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Old 01-09-09, 06:21 PM   #1
kbpfister
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linear Pull, cantilever, caliper?

So, why is it that touring bikes seem to favor Linear pull or cantilever brakes over side or center pull caliper brakes?
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Old 01-09-09, 06:34 PM   #2
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So, why is it that touring bikes seem to favor Linear pull or cantilever brakes over side or center pull caliper brakes?
+ Which one do you prefer for touring?
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Old 01-09-09, 06:48 PM   #3
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Well all my bikes have caliper brakes on them, but I'm a noob, I've never ridden a bike with cantilevers
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Old 01-09-09, 06:59 PM   #4
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Any of them will work fine. Canti and linear pull allow a wider tire. All 3 have to good features and some drawbacks.

There's no reason for you to ever really need anything but sidepulls on your touring bike, if that's what you want.
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Old 01-09-09, 10:00 PM   #5
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All my bikes have calipers.... of the disc flavor
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Old 01-09-09, 11:12 PM   #6
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Also clearance for fenders, if you want fenders.
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Old 01-10-09, 02:22 AM   #7
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Ah I see, it's just a tire and fender clearance issue, I just didn't understand why one would be more commonly found on a touring bike than a road bike, thanks
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Old 01-10-09, 06:10 AM   #8
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Some would argue that v-brake and properly adjusted cantis just have more muscle for pulling up a fully loaded tourer than centre pull/sidepull/dual pivot calipers.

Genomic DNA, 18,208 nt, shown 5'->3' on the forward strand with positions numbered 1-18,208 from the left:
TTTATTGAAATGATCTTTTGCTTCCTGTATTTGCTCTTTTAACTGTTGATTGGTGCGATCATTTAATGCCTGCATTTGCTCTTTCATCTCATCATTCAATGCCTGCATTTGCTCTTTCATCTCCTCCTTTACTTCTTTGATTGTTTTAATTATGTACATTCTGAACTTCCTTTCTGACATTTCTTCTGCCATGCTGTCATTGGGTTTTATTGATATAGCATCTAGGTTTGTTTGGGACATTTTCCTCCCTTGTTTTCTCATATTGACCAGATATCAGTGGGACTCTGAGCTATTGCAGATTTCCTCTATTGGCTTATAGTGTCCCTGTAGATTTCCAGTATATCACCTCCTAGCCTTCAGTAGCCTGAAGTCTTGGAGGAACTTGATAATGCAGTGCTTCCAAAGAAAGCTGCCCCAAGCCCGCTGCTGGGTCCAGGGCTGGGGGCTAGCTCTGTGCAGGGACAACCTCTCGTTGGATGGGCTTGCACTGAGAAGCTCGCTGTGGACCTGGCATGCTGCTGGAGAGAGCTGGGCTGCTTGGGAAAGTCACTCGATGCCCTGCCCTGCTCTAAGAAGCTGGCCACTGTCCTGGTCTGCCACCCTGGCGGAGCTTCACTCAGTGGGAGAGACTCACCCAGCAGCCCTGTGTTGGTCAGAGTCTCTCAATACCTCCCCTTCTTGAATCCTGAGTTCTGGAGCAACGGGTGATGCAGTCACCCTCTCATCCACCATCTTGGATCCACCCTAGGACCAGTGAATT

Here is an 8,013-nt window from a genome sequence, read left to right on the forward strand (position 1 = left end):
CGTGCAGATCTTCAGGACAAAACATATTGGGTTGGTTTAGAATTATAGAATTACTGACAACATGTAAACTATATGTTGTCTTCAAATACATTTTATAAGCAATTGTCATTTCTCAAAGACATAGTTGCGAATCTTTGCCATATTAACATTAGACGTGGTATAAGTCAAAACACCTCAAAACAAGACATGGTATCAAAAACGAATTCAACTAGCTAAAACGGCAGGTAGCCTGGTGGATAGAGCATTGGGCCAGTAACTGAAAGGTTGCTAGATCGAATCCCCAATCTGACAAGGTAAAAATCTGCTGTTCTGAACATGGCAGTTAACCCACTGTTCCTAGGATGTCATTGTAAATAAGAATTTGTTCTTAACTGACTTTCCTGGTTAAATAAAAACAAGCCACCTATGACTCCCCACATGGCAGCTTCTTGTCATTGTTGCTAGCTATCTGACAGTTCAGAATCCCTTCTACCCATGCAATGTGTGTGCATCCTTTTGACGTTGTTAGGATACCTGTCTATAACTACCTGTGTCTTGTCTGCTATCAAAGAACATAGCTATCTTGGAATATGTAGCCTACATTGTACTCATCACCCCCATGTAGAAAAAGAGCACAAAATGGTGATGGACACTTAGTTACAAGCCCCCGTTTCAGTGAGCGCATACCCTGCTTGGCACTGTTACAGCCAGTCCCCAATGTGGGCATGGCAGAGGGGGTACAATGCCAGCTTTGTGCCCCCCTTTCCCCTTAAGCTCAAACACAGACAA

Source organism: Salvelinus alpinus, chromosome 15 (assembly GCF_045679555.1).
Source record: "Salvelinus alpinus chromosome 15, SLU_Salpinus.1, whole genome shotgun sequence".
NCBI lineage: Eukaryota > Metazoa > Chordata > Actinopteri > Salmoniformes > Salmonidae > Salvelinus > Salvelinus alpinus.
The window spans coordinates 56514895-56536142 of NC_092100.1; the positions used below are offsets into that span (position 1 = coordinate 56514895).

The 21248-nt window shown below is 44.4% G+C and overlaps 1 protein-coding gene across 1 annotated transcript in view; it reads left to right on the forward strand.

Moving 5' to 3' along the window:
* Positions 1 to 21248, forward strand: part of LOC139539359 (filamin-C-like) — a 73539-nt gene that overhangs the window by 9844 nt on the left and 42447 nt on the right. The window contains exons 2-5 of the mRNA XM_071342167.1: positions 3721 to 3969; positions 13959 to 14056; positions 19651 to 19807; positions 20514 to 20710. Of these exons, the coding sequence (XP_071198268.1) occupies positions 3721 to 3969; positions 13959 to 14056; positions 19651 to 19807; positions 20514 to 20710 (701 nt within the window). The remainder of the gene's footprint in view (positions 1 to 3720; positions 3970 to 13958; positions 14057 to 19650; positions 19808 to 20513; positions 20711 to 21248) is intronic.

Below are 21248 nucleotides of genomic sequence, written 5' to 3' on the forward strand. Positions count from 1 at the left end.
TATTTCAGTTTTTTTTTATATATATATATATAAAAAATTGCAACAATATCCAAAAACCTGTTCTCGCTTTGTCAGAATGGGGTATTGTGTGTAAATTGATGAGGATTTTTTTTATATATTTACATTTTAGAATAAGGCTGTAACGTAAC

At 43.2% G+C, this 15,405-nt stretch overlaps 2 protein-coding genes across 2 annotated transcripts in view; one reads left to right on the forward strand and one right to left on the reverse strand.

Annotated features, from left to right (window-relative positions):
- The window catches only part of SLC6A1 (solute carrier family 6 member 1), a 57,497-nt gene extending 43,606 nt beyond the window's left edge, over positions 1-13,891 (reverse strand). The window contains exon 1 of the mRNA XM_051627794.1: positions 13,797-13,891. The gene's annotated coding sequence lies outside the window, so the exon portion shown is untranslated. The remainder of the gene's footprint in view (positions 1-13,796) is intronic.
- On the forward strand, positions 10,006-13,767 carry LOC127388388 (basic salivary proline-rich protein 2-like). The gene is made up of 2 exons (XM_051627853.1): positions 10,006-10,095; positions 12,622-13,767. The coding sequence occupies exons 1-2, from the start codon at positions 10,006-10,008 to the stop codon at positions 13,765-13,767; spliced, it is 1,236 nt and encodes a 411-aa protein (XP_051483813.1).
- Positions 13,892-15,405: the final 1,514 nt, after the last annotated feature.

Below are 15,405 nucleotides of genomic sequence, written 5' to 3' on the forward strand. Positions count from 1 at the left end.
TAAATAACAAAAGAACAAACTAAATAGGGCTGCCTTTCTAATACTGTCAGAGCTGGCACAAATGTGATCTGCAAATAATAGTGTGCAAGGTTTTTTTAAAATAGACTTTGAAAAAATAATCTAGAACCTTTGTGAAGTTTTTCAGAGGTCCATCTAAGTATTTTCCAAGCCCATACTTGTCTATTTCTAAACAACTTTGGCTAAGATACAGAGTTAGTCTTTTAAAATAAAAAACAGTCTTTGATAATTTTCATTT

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Old 01-10-09, 07:10 AM   #9
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It's my understanding that canti brakes potentially have more stopping power. If not, why do so many tandems have them? However, clearance for larger tires and fenders is probably the biggest issue.
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Old 01-10-09, 10:22 AM   #10
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It's horses for courses. Canti and V brakes deliver more of sheer stopping power and so tend to be used on touring bikes which tend to be loaded with luggage and camping gear.
Sidepulls on the other hand are the choice of roadmen where stopping power is less important but the ability to modulate the braking is all-important in that group riding demand this.
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Old 01-10-09, 01:18 PM   #11
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In my opinion, after working around all kinds of brakes-- cantis have the least real stopping power. Darn things squeal a lot too. After V brakes got going, all the MTBs switched in 1 year. Cantilevers couldn't have been all that great. Cantis work with STI levers and they have a lot of retro appeal and they work well enough, but there's nothing wrong with the other kind of brakes.

There's always a lot of tech talk on this forum, and mostly it's good. There are a lot really smart people here. But bikes are bikes-- not NASA spaceships. Most gear choices are of a personal nature in cyclo-touring. *Run what you got* is my motto.
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Old 01-10-09, 02:22 PM   #12
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In my opinion, after working around all kinds of brakes-- cantis have the least real stopping power. Darn things squeal a lot too.
Then you must have only worked with poor quality cantis or did not set them up correctly. Cantilevers are very powerful when set up correctly. But, they can be a pain to set up correctly.
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Old 01-10-09, 02:41 PM   #13
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Don't forget hydraulic rim brakes!
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Old 01-10-09, 06:05 PM   #14
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In my opinion, after working around all kinds of brakes-- cantis have the least real stopping power. Darn things squeal a lot too. After V brakes got going, all the MTBs switched in 1 year. Cantilevers couldn't have been all that great. Cantis work with STI levers and they have a lot of retro appeal and they work well enough, but there's nothing wrong with the other kind of brakes.

There's always a lot of tech talk on this forum, and mostly it's good. There are a lot really smart people here. But bikes are bikes-- not NASA spaceships. Most gear choices are of a personal nature in cyclo-touring. *Run what you got* is my motto.

This is the answer.
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